Volume 75 - Issue 2 (June 2010)

Noteworthy Collections: South Carolina 75(2)

Asimina angustifolia Raf., Slimleaf pawpaw (ANNONACEAE)—Charleston County: Asimina angustifolia was collected on Wadmalaw Island, South Carolina near the end of Brigger Hill Road on April 22, 2008 with Richard Porcher and Billy McCord and originally identified by Patrick McMillan at the Clemson herbarium. The population was found growing in a mixed hardwood forest on a bluff overlooking Adams Creek near the Town of Rockville, South Carolina. Voucher specimens from this population have been placed in The Citadel herbarium (CITA) in Charleston, South Carolina and in the Clemson University herbarium (CLEMS). Significance. This collection represents a significant range extension to the northeast and is a state record for Asimina angustifolia in South Carolina. According to collections from the University of North Carolina herbarium (NCU), the closest, observed populations of A. angustifolia are from Tattnall and Toombs Counties in southern Georgia. Of particular note was the presence of zebra swallowtail (Eurytides marcellus)

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Noteworthy Collections: Alabama 75(2)

Erythronium umbilicatum Parks & Hardin ssp. monostolum Parks & Hardin, Southern Appalachian Trout Lily (LILIACEAE)— Etowah County: four discrete colonies, the largest 20 m in diameter and containing thousands of plants, in oldgrowth mixed mesophytic forest on the base of north-facing limestone ledges and on the adjacent flood plain of Clear Creek at 185 m (600 ft.) elevation. Significance. This is the first record of Erythronium umbilicatum ssp. monostolum in Alabama. Previously it has been known only as endemic to high elevation (1,400–1,600 m) cove forests or grassy areas on peaks in the mountains of North Carolina and Tennessee (Flora of North America 2002). This occurrence is 250 mi southwest of the nearest populations in the Smokies (Weakley 2008).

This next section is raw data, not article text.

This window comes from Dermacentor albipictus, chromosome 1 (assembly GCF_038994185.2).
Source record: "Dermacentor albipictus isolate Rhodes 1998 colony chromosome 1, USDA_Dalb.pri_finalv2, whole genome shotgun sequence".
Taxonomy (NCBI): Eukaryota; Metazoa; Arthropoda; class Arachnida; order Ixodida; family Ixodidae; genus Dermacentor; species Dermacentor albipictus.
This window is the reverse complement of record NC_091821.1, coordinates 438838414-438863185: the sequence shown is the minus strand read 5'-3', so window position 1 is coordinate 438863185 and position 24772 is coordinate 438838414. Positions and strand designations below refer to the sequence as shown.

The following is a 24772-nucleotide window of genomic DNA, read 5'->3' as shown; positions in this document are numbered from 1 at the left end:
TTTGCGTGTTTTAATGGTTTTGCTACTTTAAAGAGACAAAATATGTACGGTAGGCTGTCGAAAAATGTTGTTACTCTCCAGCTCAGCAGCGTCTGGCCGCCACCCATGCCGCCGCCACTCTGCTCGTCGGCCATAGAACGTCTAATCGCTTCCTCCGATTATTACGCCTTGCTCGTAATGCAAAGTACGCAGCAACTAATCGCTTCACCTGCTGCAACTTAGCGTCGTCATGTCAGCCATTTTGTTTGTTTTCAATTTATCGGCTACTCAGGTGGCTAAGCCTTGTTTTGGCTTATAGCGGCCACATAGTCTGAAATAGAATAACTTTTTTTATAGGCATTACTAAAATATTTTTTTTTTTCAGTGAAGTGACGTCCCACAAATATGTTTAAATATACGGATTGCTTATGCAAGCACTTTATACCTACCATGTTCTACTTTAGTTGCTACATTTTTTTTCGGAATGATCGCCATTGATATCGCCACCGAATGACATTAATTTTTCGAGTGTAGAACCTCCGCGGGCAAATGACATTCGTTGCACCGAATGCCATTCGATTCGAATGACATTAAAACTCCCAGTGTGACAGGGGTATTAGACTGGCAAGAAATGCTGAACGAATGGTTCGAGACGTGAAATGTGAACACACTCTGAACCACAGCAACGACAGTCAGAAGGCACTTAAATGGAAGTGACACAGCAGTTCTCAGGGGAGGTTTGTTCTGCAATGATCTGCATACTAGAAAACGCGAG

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Viburnum bracteatum (Adoxaceae) Expanded to Include Viburnum ozarkense

ABSTRACT Viburnum ozarkense was recently resurrected as a distinct species after having been synonymized with the related and partially sympatric Viburnum molle for much of the latter half of the 20th century. Presently, V. ozarkense is considered to be endemic to the Interior Highlands physiographic region of western Arkansas, southern Missouri, and eastern Oklahoma. However, this research suggests that although V. ozarkense is morphologically distinct from V. molle, it cannot be distinguished from V. bracteatum, a species found more than 500 km away in southeastern Tennessee, northeastern Alabama, and northwestern Georgia. Based on morphological and phytogeographical evidence, V. ozarkense is here considered to be conspecific with V. bracteatum. An overview of the expanded taxonomic concept, distribution, ecology and rarity of V. bracteatum is provided.

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